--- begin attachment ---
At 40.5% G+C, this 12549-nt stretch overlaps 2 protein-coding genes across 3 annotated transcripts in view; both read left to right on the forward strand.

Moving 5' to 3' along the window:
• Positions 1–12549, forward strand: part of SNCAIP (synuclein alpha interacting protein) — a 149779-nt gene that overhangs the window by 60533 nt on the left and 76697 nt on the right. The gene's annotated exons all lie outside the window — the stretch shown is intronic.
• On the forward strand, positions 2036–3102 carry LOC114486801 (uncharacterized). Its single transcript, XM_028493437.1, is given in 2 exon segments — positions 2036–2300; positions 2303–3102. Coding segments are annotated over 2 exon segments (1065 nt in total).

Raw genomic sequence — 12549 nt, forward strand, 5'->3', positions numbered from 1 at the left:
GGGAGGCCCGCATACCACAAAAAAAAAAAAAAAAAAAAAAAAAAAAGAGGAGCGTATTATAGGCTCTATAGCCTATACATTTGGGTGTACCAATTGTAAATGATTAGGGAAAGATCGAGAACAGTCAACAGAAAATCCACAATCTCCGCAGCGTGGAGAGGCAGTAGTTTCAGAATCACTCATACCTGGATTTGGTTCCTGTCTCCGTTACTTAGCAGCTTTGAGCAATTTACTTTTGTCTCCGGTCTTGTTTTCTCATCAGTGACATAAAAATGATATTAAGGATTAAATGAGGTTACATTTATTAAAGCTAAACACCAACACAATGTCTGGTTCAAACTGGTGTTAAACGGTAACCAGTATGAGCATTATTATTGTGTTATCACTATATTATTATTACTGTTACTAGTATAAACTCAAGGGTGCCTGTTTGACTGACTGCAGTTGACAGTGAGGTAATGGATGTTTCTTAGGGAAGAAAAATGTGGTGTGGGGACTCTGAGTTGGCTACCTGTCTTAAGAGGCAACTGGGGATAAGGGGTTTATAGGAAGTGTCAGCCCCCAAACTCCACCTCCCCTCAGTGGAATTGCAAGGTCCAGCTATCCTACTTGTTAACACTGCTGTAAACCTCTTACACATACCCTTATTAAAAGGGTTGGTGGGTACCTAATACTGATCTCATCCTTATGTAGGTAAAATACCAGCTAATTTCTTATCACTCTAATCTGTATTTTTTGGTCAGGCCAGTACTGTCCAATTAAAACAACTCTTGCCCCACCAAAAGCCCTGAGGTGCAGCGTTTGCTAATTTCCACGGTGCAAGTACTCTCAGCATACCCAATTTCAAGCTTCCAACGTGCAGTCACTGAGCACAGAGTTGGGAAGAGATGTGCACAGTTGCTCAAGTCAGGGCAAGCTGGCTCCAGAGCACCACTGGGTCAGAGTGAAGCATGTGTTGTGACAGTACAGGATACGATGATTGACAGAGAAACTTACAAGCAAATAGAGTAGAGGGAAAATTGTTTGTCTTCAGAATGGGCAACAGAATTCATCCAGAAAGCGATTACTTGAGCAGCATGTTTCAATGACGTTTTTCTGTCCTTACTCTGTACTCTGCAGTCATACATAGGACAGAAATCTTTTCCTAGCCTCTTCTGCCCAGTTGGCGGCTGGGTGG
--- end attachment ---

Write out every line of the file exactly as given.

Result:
At 40.5% G+C, this 12549-nt stretch overlaps 2 protein-coding genes across 3 annotated transcripts in view; both read left to right on the forward strand.

Moving 5' to 3' along the window:
• Positions 1–12549, forward strand: part of SNCAIP (synuclein alpha interacting protein) — a 149779-nt gene that overhangs the window by 60533 nt on the left and 76697 nt on the right. The gene's annotated exons all lie outside the window — the stretch shown is intronic.
• On the forward strand, positions 2036–3102 carry LOC114486801 (uncharacterized). Its single transcript, XM_028493437.1, is given in 2 exon segments — positions 2036–2300; positions 2303–3102. Coding segments are annotated over 2 exon segments (1065 nt in total).

Raw genomic sequence — 12549 nt, forward strand, 5'->3', positions numbered from 1 at the left:
GGGAGGCCCGCATACCACAAAAAAAAAAAAAAAAAAAAAAAAAAAAGAGGAGCGTATTATAGGCTCTATAGCCTATACATTTGGGTGTACCAATTGTAAATGATTAGGGAAAGATCGAGAACAGTCAACAGAAAATCCACAATCTCCGCAGCGTGGAGAGGCAGTAGTTTCAGAATCACTCATACCTGGATTTGGTTCCTGTCTCCGTTACTTAGCAGCTTTGAGCAATTTACTTTTGTCTCCGGTCTTGTTTTCTCATCAGTGACATAAAAATGATATTAAGGATTAAATGAGGTTACATTTATTAAAGCTAAACACCAACACAATGTCTGGTTCAAACTGGTGTTAAACGGTAACCAGTATGAGCATTATTATTGTGTTATCACTATATTATTATTACTGTTACTAGTATAAACTCAAGGGTGCCTGTTTGACTGACTGCAGTTGACAGTGAGGTAATGGATGTTTCTTAGGGAAGAAAAATGTGGTGTGGGGACTCTGAGTTGGCTACCTGTCTTAAGAGGCAACTGGGGATAAGGGGTTTATAGGAAGTGTCAGCCCCCAAACTCCACCTCCCCTCAGTGGAATTGCAAGGTCCAGCTATCCTACTTGTTAACACTGCTGTAAACCTCTTACACATACCCTTATTAAAAGGGTTGGTGGGTACCTAATACTGATCTCATCCTTATGTAGGTAAAATACCAGCTAATTTCTTATCACTCTAATCTGTATTTTTTGGTCAGGCCAGTACTGTCCAATTAAAACAACTCTTGCCCCACCAAAAGCCCTGAGGTGCAGCGTTTGCTAATTTCCACGGTGCAAGTACTCTCAGCATACCCAATTTCAAGCTTCCAACGTGCAGTCACTGAGCACAGAGTTGGGAAGAGATGTGCACAGTTGCTCAAGTCAGGGCAAGCTGGCTCCAGAGCACCACTGGGTCAGAGTGAAGCATGTGTTGTGACAGTACAGGATACGATGATTGACAGAGAAACTTACAAGCAAATAGAGTAGAGGGAAAATTGTTTGTCTTCAGAATGGGCAACAGAATTCATCCAGAAAGCGATTACTTGAGCAGCATGTTTCAATGACGTTTTTCTGTCCTTACTCTGTACTCTGCAGTCATACATAGGACAGAAATCTTTTCCTAGCCTCTTCTGCCCAGTTGGCGGCTGGGTGG